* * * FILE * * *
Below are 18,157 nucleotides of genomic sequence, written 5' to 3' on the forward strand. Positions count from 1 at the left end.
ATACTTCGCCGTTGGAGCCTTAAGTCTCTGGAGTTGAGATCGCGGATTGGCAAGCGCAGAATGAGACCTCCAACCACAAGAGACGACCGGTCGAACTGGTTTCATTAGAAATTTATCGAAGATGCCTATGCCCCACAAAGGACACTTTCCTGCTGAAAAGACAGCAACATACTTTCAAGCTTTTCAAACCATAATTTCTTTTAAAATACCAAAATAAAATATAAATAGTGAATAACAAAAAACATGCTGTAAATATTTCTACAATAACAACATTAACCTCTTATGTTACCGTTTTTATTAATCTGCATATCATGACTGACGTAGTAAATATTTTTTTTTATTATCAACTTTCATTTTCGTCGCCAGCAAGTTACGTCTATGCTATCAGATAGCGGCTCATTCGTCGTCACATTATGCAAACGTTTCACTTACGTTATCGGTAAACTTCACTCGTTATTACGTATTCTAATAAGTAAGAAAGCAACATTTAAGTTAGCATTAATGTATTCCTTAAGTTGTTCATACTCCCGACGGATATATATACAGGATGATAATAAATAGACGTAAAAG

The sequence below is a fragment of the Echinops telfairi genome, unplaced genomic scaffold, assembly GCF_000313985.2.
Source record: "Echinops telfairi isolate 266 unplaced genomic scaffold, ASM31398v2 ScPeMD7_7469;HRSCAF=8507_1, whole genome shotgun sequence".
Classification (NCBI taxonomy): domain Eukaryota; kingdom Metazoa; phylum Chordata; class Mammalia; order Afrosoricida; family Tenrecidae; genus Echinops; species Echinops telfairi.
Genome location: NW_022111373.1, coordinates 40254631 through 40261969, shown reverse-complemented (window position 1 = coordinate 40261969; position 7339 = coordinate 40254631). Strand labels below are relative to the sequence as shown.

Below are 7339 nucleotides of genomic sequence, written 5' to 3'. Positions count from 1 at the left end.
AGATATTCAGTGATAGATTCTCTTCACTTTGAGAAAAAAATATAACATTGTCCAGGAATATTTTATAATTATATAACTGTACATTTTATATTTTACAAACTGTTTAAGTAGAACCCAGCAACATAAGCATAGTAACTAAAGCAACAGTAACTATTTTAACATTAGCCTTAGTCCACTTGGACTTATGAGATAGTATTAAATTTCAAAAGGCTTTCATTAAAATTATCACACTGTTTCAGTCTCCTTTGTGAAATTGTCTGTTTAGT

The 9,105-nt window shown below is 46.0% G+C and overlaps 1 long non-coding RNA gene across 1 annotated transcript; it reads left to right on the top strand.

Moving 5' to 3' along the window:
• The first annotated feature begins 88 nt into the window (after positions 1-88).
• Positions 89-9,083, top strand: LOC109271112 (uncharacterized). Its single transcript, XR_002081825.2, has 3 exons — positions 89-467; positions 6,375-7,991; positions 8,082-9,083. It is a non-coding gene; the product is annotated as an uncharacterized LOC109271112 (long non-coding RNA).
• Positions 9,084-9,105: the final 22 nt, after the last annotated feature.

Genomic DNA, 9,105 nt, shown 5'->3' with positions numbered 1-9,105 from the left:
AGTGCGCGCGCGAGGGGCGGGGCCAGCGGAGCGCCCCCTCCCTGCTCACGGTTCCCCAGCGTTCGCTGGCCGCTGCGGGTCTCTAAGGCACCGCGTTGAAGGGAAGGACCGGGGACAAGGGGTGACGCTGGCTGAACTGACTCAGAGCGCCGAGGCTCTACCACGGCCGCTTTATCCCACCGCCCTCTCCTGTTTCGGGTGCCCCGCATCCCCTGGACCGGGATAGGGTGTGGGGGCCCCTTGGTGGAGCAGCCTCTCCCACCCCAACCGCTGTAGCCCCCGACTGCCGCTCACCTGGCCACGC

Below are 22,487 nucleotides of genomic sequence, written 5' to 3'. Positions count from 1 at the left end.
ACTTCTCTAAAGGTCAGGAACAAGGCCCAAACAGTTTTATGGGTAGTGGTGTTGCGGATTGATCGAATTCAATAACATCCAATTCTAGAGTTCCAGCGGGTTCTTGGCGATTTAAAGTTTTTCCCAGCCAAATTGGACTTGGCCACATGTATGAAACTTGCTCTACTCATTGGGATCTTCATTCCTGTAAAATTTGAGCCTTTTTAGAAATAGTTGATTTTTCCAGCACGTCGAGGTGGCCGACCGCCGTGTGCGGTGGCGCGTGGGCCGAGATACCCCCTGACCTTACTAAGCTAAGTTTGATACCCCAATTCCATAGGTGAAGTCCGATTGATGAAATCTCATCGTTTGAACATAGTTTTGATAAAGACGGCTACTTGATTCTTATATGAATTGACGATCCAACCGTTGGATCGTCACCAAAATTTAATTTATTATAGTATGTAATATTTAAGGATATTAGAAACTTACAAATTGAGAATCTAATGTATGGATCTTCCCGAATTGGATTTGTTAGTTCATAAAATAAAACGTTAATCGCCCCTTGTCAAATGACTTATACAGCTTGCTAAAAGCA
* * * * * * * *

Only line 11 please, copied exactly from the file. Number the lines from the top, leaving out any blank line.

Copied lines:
• The first annotated feature begins 88 nt into the window (after positions 1-88).